The objective at the root of his anti-displacement legislation closely echoes his six-step plan to improve the city’s visitability and accessibility for people with disabilities — particularly mobility issues with access to transportation and local businesses — and addressing the shortcomings so those citizens too can interact with the city’s economy to their fullest potential.
In fact, his holistic approach to improving the city by working to equalize the city’s classes through social and legislative reform ripples through just about everything he stands for.
“For me, this is a moral issue. And I don’t expect it to be for everybody. I wouldn’t wish the way I feel about people on anybody because it’ll keep you up at night and it’ll make you go crazy and you’ll want to run for council,” Moroski laughs. “So I’m not wishing that on anyone. But economically, it matters too.”
As a teacher, Moroski worked with students on inner-city affordable housing projects in Over-the-Rhine and opened a not-for-profit coffee shop on Elm Street, Choices Café, which helped earn him a spot on the Drop-Inn Center’s board of trustees. He also went back to school to earn a master’s degree in non-profit business administration, served on the executive board at WordPlay Cincy and earned a multitude of accolades for his community involvement, including a spot in the Business Courier’s 2012 40 Under Forty list.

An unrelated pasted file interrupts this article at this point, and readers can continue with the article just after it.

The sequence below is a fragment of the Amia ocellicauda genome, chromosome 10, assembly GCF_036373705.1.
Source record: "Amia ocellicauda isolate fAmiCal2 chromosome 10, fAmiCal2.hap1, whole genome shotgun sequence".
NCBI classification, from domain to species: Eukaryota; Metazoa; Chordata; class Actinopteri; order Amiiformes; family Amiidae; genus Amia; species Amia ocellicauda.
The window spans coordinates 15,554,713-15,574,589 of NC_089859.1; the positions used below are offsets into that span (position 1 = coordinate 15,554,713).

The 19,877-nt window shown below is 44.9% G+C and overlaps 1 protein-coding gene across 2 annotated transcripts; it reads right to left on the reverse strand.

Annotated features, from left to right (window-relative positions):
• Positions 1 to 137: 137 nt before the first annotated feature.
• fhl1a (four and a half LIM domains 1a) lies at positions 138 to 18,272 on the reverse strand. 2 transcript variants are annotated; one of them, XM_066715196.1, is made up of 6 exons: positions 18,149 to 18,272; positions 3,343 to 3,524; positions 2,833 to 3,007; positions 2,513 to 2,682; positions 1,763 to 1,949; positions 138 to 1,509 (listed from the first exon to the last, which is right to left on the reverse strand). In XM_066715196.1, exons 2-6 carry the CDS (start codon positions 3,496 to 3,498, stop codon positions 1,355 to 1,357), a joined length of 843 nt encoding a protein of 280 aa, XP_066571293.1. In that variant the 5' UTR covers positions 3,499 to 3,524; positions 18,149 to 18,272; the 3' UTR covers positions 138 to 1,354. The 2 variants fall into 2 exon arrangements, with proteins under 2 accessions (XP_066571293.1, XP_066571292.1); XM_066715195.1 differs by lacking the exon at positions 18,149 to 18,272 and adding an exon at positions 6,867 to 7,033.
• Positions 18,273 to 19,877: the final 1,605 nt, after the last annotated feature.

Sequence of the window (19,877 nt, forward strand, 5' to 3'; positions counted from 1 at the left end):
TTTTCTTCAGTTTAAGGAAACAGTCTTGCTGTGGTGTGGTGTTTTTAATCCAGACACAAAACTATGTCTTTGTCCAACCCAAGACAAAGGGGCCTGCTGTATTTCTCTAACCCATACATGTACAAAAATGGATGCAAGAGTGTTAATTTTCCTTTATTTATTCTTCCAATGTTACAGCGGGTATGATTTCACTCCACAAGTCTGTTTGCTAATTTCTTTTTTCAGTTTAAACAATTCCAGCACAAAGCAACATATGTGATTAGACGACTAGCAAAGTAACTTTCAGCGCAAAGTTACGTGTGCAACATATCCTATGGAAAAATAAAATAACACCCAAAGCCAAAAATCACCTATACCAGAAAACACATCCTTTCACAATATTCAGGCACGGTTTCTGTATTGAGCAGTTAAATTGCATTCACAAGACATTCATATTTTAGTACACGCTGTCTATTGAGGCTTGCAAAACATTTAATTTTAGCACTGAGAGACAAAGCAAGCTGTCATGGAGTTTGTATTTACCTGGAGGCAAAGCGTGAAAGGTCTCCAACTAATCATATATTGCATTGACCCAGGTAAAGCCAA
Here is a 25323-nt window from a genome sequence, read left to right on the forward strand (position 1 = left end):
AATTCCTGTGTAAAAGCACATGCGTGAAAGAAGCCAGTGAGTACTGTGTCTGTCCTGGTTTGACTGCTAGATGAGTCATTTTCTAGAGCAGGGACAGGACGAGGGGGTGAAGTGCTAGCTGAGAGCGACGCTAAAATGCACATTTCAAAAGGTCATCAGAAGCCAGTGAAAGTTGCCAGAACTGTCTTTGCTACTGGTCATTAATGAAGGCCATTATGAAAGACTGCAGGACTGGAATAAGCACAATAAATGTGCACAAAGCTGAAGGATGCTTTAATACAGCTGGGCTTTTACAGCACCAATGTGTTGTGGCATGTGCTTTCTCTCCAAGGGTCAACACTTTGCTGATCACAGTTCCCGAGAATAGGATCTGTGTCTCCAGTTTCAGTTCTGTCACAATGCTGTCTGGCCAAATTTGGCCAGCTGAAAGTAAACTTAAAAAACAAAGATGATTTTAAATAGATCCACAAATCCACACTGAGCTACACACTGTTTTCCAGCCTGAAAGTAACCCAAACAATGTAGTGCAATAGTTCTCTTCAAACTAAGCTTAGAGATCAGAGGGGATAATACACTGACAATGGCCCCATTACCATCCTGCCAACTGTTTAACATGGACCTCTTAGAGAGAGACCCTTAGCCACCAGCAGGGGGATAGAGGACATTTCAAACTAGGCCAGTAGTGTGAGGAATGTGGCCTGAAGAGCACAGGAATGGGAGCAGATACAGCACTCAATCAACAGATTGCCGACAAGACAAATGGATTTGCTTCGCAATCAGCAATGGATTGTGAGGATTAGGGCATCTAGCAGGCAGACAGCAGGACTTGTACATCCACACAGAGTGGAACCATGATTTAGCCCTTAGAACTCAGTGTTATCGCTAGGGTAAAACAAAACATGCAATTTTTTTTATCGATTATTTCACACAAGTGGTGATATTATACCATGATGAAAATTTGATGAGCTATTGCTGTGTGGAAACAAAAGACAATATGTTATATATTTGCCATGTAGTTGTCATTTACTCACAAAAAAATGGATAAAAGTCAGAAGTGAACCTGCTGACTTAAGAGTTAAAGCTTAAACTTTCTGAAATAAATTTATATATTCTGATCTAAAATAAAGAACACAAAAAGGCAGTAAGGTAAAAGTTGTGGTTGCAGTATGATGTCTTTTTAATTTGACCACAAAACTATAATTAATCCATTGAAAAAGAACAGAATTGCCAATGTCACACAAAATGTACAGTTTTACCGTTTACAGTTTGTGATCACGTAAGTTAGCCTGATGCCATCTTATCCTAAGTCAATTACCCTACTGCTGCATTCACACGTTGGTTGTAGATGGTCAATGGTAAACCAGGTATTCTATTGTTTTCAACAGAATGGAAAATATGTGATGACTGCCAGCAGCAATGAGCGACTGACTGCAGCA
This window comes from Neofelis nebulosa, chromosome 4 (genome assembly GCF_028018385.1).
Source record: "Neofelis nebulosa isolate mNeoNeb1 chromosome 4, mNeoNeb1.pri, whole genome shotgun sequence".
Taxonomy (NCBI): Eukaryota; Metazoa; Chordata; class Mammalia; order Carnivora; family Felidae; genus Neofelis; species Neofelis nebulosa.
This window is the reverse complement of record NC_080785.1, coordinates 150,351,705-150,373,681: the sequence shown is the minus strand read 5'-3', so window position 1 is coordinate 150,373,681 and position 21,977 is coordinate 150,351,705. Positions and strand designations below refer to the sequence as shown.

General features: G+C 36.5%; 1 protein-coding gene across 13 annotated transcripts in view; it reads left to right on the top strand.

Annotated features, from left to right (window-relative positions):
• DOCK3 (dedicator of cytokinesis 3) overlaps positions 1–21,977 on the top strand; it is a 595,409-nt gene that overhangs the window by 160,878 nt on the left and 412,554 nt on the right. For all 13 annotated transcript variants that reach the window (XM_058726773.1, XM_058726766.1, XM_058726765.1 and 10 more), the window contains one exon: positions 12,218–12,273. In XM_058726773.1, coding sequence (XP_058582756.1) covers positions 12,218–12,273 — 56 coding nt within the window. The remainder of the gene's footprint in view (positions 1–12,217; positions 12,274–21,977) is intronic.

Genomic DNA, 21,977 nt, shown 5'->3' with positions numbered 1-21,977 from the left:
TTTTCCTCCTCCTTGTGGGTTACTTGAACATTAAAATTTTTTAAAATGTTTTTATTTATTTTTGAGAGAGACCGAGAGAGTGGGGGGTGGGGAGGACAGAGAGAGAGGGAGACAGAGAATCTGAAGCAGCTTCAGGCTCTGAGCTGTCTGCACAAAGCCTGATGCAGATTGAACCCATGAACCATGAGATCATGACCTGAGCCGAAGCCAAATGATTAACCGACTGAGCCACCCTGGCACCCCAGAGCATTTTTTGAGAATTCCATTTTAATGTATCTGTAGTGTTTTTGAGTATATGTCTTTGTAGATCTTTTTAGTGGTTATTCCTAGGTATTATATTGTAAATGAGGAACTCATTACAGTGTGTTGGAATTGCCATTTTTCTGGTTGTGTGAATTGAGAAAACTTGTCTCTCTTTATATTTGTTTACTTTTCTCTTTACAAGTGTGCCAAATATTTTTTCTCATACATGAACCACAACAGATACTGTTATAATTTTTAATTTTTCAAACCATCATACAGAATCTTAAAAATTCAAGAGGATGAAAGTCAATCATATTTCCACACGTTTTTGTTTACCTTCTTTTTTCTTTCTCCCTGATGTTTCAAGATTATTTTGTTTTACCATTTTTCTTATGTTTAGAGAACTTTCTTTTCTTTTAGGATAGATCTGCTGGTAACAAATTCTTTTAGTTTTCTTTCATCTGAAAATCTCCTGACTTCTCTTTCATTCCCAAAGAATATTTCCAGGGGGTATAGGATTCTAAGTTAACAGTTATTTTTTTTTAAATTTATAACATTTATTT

He also took the initiative during his time at Purcell Marian to revamp the school’s administrative structure — a mission he says arose from his frustration with the school’s limited ability to accept low-income students. It was a challenge, he says, to keep the school financially viable while implementing policies inclusive to disadvantaged populations. His model was accepted and implemented following his termination — proof that even partisanship doesn’t have to get in the way of good ideas.
Moroski is a reminder of why we should vote, because he’s a voice that would be foolish to ignore. But he’s also proof a councilman need not be an insider with a political science degree or have a well-oiled political team of strategists and an army of deep-pocketed supporters. We should look for the kind of person we trust to go in and make holistic, well-rounded decisions and take proactive measures to make this city a better place — without us suspecting any kind of covert agenda. And we see that in Mike Moroski.
CityBeat endorses MIKE MOROSKI for Cincinnati City Council. Find the official endorsement here.